Rand Report: The Land Debate

The expropriation of land without compensation debate is a hot button topic in South Africa, reflected in a chart of the dollar/rand (USD/ZAR) below.

Rand, ZAR Source: Bloomberg

The resignation of former president, Jacob Zuma, and the appointment of Cyril Ramaphosa as the new ANC/South African president gave the rand some impetus for strength over the December 2017 to February 2018 period. Gains in the domestic currency highlighted an improvement in business confidence from the newly elected president – a phenomenon referred to as ‘Ramaphoria.’

The USD/ZAR suggests the peak of Ramaphoria to have been realised in February 2018. Gains started to unwind sharply from 27 February – the same day the National Assembly (NA) resolved to review section 25 of the Constitution (the property clause) which would advance the expropriation of land without compensation agenda. While other hot topics such as pending reviews from ratings agencies and financially strained state-owned enterprises would have provided further domestic impetus for diminishing business confidence and weakness in the ZAR, it does appear that the initiation of the ZAR’s depreciation on the same day as Parliaments resolution on the land issue is no coincidence.

4 December 2018 marked another low for the domestic currency. On this day the USD/ZAR pair rallied on the back of news that the NA approved a committee report recommending the amendment of the property clause.

Where do political parties stand on land?

The EFF

The EFF has been at the forefront of the land reform agenda, initiating the debate which saw the ANC move to review section 25 of the Constitution. Campaign slogans such as ‘Our land and jobs now!’ and ‘Son of the soil’ highlight land reform as the primary objective of the EFF.

The group has promised voters that it will ‘allow expropriation of land without compensation for equal redistribution.’ To do this, the EFF plans to establish a Peoples Land Council to manage and redistribute the land to those who need it for residential and production purposes. The EFF has also stated that should it come into power at least 50% of land would be distributed to women and the youth, while foreign land ownership would be abolished.

The ANC

There’s a suggestion that the ANC has shown more urgency in steering the land debate in an effort not to be outdone by the EFF in terms of maintaining a populous stance.

While the ANC appears committed to amending the Constitution in order to fast track land reform, the party has emphasised that it ‘should be done in a way that promotes economic development, agricultural production and food security.’ The party has further pledged to engage more with the agricultural industry, and to invest in research and technology that would improve its global competitiveness.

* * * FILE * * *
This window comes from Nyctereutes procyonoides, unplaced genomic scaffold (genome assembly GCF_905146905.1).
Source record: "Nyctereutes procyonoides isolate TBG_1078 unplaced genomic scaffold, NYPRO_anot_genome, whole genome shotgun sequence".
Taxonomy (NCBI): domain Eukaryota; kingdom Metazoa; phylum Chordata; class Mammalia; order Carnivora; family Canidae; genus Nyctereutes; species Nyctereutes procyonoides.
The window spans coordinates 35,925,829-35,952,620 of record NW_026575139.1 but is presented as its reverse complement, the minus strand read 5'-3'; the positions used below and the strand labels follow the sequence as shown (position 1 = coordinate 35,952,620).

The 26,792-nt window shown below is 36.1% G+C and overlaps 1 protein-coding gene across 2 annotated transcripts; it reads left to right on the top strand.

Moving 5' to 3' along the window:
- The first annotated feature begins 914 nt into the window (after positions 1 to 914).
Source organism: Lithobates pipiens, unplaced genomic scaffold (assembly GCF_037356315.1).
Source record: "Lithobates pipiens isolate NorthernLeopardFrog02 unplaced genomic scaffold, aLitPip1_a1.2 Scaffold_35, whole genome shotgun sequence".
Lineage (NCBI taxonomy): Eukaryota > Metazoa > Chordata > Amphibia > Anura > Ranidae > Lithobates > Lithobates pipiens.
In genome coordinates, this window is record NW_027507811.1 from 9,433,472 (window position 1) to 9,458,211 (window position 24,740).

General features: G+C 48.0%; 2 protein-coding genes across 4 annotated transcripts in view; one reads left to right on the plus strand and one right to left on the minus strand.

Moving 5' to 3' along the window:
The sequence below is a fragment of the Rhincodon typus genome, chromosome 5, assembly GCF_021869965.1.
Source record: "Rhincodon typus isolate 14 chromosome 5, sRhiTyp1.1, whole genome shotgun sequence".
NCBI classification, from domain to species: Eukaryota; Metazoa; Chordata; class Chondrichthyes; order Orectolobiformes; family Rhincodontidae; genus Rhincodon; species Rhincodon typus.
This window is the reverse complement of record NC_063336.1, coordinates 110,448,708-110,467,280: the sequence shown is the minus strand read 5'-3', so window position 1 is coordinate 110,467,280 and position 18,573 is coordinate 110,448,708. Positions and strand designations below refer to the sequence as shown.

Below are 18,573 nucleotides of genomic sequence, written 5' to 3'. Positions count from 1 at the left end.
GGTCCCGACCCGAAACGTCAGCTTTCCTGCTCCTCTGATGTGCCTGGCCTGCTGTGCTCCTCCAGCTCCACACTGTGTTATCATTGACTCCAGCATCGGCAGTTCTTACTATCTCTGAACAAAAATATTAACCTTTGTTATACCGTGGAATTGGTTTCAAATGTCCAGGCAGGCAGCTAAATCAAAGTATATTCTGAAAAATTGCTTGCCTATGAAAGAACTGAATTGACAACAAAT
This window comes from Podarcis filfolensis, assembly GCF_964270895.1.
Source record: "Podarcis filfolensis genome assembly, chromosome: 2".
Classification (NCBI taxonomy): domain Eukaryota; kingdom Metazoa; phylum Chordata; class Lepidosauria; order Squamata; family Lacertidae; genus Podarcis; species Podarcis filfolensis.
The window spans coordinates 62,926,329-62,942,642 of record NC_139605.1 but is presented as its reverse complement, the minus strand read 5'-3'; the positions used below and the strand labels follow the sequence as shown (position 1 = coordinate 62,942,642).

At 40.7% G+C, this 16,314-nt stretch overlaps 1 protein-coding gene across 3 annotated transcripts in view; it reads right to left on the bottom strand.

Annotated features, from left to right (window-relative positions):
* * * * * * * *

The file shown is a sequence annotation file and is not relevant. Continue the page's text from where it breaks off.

The DA

Although supportive of the broader land reform agenda, the DA opposes the notion of expropriation without compensation and the amendment of the Constitution for this purpose. The party prefers title deed reform that would make tenants of state-subsidised houses actual home owners.

Addressing the land issue, the DA is looking to:

  • Get new recipients of state subsidised housing to receive full title, and past recipients of RDP homes to be given full title
  • Distribute the thousands of government owned farms and fallow land, instead of treating emerging farmers as permanent tenants
  • Give residents of tribal land security of tenure that is recorded and legally enforceable
  • Allocate adequate budgets to settle all remaining land restitution claims, and for land reform purposes, on the basis of constitutional guidelines for compensation

How important is the land issue to voters?

Recent polling data from the Centre for Risk Analysis (CRA) – which looked at a snapshot of the electorate – suggests that the land issue may be lower on the list of priorities for voters when compared with other issues, such as employment and corruption.

According to the CRA, 58.7% of respondents selected jobs and unemployment as top priorities for government. The poll goes on to suggest that land reform was a first or second priority for only 2.7% of voters.

While the topic of land is seen to affect volatility in local markets the most, issues like jobs and unemployment resonate the strongest with the voting public.


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